Or if you have 50 sockets you can use 36 watt bulbs          see the formula?

OK   now for wiring,     if there is a wall switch   or three way, or whatever,   you route the HOT Wire though the switch   it is black      coming from the breaker      now   the power can start at the switch or up in the ceiling box    I have no idea where they put yours,      but if it is pre existing,  the hot black should be either ran down to the switch and back up,   or in the switch  it cuts the black off and on   on the way up to the ceiling         

So which one is the hot on the hot on the lamp,     most likely either one but the green



http://www.etci.ie/safety/faq.html#RCDs    this is ETCI   IRELAND ELECTRICAL  


 Neutral - Blue
Phases - Brown, Black, Grey.   From the IRELAND SITE


So you have blue and brown,  the neutral is not NOT THE HOT  THE PHASE IS HOT       so your bronw is HOT  

The US hot is black  the neutral is white,    dont worry about the other colors,   they are saying that either could be hot,  or if three phase all of them  but single phase  you got BROWN HOT<  BLUE NUETRAL  


again  BLUE is white US

      Brown is BLACK HOT US     so stay with that,   

Now the green white is earth ground   where us is either green solid or bare copper   it goes to the ground frame screw     from the bare US ground,  wire nut them  and connect to lamp  it probably already is,   

To test with an ohm meter   the white green would show a circuit to the frame    the blue black would show open  until you put bulbs in,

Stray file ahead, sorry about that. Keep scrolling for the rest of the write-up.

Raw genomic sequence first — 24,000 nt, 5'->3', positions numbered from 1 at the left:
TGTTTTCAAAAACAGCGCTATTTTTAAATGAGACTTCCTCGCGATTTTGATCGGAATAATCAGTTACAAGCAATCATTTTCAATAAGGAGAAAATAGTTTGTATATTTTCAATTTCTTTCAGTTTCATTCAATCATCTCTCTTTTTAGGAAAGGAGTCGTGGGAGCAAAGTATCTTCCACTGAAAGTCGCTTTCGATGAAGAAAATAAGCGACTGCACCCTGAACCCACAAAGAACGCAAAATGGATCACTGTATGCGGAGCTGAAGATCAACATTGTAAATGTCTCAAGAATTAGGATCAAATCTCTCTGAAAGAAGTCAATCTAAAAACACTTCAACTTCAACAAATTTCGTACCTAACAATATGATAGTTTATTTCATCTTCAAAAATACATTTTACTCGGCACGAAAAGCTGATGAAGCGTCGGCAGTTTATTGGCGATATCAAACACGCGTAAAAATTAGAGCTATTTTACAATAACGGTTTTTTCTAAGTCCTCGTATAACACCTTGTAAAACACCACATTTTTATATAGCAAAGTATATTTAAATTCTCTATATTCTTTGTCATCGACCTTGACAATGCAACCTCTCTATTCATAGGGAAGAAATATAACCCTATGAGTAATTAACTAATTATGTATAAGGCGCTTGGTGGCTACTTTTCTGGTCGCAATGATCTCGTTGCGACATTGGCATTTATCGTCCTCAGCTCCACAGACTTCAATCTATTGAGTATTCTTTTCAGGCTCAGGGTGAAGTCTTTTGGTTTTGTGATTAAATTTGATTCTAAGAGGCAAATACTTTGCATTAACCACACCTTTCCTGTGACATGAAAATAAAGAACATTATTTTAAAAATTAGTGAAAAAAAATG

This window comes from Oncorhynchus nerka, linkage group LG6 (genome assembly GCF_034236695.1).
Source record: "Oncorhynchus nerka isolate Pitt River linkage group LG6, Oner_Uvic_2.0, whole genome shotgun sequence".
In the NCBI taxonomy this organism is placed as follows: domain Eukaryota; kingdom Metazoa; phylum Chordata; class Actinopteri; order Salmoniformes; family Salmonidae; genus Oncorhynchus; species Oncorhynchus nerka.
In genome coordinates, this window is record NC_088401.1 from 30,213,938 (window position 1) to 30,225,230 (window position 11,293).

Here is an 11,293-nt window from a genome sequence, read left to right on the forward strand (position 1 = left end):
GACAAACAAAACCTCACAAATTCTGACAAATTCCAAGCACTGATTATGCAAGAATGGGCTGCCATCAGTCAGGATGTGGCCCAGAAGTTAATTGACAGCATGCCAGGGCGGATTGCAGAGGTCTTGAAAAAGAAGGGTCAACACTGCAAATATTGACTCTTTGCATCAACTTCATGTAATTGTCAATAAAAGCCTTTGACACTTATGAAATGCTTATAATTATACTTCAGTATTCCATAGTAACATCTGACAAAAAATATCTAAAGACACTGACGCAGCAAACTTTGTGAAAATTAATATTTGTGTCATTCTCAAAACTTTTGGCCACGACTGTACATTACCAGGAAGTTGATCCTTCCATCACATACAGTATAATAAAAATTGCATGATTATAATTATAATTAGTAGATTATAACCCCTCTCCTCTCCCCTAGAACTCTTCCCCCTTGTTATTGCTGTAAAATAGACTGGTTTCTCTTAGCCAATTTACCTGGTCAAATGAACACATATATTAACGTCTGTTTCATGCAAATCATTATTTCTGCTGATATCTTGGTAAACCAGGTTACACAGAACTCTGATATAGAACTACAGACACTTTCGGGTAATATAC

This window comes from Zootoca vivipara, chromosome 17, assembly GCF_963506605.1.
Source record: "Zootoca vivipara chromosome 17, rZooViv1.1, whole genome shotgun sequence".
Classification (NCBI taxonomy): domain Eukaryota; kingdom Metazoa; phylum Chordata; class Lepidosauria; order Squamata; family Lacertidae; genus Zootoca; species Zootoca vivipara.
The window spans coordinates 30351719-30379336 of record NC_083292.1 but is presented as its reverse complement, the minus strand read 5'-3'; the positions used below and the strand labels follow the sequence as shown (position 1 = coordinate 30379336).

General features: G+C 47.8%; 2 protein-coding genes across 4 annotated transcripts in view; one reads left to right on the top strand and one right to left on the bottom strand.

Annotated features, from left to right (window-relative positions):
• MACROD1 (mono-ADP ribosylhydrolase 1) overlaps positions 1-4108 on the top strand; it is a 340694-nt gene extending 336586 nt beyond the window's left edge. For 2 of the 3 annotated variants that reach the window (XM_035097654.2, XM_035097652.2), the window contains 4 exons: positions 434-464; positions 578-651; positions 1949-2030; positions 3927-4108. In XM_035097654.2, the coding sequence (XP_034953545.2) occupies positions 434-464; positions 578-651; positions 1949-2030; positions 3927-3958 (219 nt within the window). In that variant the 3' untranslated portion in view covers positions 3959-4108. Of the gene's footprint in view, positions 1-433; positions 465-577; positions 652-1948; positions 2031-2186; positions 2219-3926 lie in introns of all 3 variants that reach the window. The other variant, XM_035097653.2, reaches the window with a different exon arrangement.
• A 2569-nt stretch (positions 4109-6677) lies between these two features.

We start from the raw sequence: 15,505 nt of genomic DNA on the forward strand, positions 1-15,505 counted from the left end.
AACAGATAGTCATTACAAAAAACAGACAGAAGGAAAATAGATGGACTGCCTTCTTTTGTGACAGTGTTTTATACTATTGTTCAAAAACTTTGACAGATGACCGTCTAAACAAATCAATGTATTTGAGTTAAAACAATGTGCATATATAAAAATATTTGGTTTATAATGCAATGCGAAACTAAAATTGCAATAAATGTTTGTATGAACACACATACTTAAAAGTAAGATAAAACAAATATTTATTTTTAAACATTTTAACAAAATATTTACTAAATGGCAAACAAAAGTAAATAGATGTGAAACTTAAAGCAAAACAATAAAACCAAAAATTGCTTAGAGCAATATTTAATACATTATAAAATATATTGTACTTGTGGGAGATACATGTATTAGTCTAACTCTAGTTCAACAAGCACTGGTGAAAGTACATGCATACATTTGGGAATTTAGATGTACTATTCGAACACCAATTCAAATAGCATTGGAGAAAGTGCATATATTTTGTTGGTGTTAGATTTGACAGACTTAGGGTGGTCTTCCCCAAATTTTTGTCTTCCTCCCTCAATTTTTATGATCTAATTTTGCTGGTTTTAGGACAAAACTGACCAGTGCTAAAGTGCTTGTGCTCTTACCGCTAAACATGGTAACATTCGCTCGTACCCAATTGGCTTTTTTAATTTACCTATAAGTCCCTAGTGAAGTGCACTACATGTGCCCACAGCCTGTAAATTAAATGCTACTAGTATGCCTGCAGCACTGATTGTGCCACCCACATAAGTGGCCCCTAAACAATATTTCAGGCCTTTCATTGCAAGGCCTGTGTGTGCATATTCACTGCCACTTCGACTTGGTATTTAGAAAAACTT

Easy to check with a 4 dollar ohm meter,     I will walk you though it if you have no help   

I would check the lamp at least with an ohm meter especially if it is from a used shop   just to make sure we dont see anything bleeding to ground,          or take it to a lamp shop and have them test it,  your choice   any hardware store should be able to put an ohm meter on it, and tell you if the ground is green  and good, and the others are good   lts


So there you go     that should do it,     around 1800 watts   the only thing I cannot find is if IRELAND IS 120 volts residential and not 220  I am trying to find that now,  

Says it is 220 in IRELAND  so the fixture might have smaller wire   cant say   but you would put 220 in the formula  if the lamp is wired for 220   because as voltage goes up amps go down so they use smaller wire,  in the fixture   but it should all work out adjusting the bulb wattage   but remember us bulbs are normally 110 and if these are standard fixture threads no problem,      

OR you could run 220 to it,  but I wouldnt   unless it is just not bright enough and it is going to be half as bright   at 110  if the wire is not big enough      


You are here: Home Residential Electricity Safety Irish voltages and plugsGet a good grounding in electrical safety: find out what voltage we use in Ireland and learn how to wire a plug.VoltageThe standard domestic electricity supply in Ireland is 230 volt AC (frequency 50hz).PlugsThe most common plug we use is the 13 amp three-pin plug          



Write me back and let me know if there is data tag on the fixture and what it says   and we can go from there